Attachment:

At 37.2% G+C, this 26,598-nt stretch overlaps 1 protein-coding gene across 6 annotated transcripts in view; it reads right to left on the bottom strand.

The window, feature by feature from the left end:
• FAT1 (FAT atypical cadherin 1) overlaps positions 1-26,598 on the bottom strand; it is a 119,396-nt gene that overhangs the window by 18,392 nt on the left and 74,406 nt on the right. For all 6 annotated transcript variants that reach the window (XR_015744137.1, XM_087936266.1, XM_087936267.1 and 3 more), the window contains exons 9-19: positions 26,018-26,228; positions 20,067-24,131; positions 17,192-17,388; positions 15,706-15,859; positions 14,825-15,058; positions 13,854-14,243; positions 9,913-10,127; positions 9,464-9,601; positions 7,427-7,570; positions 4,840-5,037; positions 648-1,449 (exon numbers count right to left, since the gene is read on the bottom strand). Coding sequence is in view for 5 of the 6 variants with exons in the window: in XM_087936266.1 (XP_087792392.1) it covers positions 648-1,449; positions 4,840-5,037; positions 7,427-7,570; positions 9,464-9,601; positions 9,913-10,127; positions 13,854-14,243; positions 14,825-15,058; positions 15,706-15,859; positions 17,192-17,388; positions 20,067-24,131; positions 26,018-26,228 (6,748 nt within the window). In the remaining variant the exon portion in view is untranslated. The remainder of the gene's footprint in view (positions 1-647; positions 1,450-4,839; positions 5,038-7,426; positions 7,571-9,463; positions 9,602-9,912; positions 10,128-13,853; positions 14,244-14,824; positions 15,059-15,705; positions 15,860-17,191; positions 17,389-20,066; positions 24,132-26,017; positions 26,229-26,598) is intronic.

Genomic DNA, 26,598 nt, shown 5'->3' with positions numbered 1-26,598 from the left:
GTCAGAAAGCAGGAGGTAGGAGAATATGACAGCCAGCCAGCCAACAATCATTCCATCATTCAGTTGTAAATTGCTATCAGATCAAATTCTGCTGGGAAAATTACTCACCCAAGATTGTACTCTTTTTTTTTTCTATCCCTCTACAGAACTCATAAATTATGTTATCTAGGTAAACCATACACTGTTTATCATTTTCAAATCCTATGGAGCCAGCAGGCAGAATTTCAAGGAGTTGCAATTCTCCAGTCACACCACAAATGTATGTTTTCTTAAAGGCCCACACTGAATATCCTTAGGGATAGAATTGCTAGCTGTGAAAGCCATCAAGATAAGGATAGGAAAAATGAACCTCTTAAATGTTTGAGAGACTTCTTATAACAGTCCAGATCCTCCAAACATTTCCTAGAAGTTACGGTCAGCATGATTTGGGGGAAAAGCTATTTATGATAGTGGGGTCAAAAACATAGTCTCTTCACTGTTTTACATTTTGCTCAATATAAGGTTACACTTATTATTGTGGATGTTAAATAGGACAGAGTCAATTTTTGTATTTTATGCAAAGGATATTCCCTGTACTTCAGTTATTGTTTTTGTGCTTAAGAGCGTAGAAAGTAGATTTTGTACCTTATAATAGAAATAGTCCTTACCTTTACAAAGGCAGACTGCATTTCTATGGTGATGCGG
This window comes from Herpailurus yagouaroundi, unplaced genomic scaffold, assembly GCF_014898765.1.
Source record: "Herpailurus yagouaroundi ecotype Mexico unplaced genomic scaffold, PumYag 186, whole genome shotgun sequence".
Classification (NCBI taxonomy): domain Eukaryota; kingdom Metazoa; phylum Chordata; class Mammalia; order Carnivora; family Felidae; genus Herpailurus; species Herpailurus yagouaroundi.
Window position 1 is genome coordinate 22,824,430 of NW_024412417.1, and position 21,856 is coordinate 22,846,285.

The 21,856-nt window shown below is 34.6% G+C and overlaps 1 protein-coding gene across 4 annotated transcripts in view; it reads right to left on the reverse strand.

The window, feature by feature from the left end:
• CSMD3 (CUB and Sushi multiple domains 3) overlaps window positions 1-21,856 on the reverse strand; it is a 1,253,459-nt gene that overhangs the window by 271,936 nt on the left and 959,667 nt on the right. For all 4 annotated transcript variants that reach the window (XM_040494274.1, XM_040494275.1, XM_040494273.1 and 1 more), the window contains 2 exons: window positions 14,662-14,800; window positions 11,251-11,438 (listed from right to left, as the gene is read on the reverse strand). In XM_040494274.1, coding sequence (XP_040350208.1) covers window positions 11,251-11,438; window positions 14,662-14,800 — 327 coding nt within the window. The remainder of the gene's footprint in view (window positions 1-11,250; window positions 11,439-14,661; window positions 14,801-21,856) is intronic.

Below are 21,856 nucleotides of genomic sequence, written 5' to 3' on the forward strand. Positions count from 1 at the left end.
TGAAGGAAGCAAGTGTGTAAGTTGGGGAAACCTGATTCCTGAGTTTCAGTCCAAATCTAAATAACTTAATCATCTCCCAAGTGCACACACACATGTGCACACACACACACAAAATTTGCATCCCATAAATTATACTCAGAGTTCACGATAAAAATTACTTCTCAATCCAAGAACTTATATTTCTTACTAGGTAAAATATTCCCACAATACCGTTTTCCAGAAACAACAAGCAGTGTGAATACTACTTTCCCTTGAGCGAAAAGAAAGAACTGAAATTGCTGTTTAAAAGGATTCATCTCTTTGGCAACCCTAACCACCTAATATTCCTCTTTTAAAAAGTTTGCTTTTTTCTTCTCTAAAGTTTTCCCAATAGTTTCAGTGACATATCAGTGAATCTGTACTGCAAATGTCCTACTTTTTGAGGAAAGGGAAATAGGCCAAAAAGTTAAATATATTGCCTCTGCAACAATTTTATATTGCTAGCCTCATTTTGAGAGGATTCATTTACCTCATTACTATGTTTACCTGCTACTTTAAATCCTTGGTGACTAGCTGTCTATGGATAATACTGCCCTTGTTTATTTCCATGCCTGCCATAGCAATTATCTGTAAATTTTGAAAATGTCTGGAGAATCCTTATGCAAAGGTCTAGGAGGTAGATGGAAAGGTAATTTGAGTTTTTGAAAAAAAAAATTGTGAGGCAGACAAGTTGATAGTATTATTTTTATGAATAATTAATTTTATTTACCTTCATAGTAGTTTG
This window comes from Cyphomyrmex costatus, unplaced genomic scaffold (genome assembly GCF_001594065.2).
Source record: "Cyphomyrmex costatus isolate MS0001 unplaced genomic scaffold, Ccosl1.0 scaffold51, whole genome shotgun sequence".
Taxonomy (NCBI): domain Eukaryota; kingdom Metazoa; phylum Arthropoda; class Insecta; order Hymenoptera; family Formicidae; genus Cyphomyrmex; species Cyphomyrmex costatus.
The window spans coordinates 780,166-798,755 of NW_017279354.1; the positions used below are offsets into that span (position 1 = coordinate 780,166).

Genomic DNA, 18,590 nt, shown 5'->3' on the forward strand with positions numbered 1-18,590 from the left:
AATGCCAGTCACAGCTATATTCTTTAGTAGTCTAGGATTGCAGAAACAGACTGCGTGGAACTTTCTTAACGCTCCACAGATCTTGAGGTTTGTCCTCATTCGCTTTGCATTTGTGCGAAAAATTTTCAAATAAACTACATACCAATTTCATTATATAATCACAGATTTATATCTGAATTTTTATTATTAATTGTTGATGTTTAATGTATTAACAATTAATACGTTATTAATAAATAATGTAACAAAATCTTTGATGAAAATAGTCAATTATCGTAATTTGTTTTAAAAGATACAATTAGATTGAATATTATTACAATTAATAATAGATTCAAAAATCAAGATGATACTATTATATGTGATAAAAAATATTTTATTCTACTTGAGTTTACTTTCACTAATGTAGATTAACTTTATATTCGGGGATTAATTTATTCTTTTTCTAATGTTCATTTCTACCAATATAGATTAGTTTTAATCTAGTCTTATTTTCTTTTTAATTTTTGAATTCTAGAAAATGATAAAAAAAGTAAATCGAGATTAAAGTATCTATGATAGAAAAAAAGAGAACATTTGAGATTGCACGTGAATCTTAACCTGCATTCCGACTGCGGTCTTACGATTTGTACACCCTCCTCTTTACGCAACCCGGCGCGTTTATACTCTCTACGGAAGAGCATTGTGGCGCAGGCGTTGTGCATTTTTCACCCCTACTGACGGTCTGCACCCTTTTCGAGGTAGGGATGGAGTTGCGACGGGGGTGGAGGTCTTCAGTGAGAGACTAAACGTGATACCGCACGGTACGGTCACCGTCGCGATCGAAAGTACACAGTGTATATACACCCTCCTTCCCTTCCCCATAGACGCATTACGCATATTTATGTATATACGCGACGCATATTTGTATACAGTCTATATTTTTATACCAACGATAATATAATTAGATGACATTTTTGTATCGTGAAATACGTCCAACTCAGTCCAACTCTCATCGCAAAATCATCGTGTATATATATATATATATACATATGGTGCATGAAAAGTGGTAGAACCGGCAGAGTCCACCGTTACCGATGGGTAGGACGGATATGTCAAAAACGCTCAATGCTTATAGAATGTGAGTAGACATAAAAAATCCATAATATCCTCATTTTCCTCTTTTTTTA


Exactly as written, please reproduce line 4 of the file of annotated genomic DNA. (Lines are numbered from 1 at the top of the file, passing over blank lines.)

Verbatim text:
Genomic DNA, 26,598 nt, shown 5'->3' with positions numbered 1-26,598 from the left: